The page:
Parsing an incoming Shoutcast request

Andrew Lentvorski <>
Tue May 30 11:43:12 CEST 2006


Thanks for the longer explanation.  It's fairly hard to understand the 
idioms and architectural tradeoffs without a large body of code to work 
from.

Joe Armstrong (AL/EAB) wrote:

> The OTP behaviours are not magic bullets, they are just libraries of
> erlang code for performing repetitious tasks in a consistent manner.
> 
> The main benefit of using (say) gen_servers is organisational - if you
> have
> a large team of programmers (say a few hundred) and they are all writing
> 
> client-servers, then it might be a good idea if they all go about this 
> the same way.

Surprisingly, I find gen_server, at least, useful in a one-man project.

The reason is that I am not an expert Erlang programmer.  The OTP 
gen_server framework gives structure while I struggle to climb the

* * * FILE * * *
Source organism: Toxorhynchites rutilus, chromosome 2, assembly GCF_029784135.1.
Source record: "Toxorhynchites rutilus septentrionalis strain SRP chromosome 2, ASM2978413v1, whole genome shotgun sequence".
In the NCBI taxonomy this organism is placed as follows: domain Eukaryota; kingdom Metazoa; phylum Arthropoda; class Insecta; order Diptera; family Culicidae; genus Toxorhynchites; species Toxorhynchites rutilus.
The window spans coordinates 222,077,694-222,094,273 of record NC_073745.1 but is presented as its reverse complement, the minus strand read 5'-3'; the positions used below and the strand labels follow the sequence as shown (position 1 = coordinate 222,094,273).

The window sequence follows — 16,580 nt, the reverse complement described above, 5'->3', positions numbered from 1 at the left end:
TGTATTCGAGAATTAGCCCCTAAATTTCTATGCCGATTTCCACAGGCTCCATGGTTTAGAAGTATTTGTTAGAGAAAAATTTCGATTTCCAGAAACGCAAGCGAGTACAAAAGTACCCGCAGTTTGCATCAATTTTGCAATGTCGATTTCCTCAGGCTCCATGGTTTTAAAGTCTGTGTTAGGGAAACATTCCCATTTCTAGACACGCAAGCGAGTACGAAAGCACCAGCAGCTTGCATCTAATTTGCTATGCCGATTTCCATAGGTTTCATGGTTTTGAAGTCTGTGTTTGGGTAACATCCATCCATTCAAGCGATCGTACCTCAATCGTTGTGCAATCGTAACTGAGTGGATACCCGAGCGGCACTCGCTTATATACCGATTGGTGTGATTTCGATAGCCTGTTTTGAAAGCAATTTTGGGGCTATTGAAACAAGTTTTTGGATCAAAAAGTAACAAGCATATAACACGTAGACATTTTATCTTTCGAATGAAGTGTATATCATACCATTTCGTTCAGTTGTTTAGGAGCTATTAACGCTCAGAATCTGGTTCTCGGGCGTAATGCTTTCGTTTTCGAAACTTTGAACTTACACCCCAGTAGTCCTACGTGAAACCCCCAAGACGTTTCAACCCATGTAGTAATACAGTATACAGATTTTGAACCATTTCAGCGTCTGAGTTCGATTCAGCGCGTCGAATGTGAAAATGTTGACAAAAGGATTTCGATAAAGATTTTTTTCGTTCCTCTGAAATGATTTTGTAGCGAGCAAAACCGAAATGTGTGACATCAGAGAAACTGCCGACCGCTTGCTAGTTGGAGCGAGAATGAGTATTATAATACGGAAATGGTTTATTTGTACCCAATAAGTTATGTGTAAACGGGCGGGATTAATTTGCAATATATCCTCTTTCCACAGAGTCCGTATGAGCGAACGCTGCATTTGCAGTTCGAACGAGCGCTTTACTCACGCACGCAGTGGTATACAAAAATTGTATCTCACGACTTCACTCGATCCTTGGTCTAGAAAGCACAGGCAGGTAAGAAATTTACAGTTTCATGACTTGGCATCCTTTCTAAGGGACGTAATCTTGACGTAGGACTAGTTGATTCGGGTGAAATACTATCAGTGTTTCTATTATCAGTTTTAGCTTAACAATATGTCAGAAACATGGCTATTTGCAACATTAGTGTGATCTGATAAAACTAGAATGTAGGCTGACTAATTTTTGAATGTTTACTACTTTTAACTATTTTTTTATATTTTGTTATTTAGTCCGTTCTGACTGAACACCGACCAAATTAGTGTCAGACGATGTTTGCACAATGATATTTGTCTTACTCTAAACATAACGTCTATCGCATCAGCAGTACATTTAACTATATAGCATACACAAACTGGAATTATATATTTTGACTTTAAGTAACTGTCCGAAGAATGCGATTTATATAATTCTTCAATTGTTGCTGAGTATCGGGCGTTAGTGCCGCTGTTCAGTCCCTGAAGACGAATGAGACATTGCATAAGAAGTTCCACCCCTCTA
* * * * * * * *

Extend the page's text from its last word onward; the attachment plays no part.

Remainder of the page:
learning curve.  While I understand the mechanics of the basic commands 
by themselves, I don't yet automatically see the patterns of how they go 
together.

In fact, I would argue that one of the easiest ways to explain 
gen_server modules is that they are akin to a "Class" from a more 
traditional Object Oriented language.  They encapsulate "state" (which 
would be the member variables) and provide an API (which would be the 
member functions).

As a bonus, they are "active" instead of passive.  This gives me a whole 
host of behaviors that I cannot replicate in a more traditional OO language.

I know that I have just horrified 99% of the readers on this list. 
Please pardon my ignorance until I shake off the shackles of thinking in 
other languages and start thinking in Erlang.

It is entirely possible I will find gen_server to be complete overkill 
as I get better.  That's fine.  At that point, I can make an active 
informed choice because I will know what I am doing.

> Another source of information might be to look in the examples
> I wrote years ago
> 
> http://www.erlang.org/examples/examples-2.0.html

I will dig through those.

Thanks,
-a



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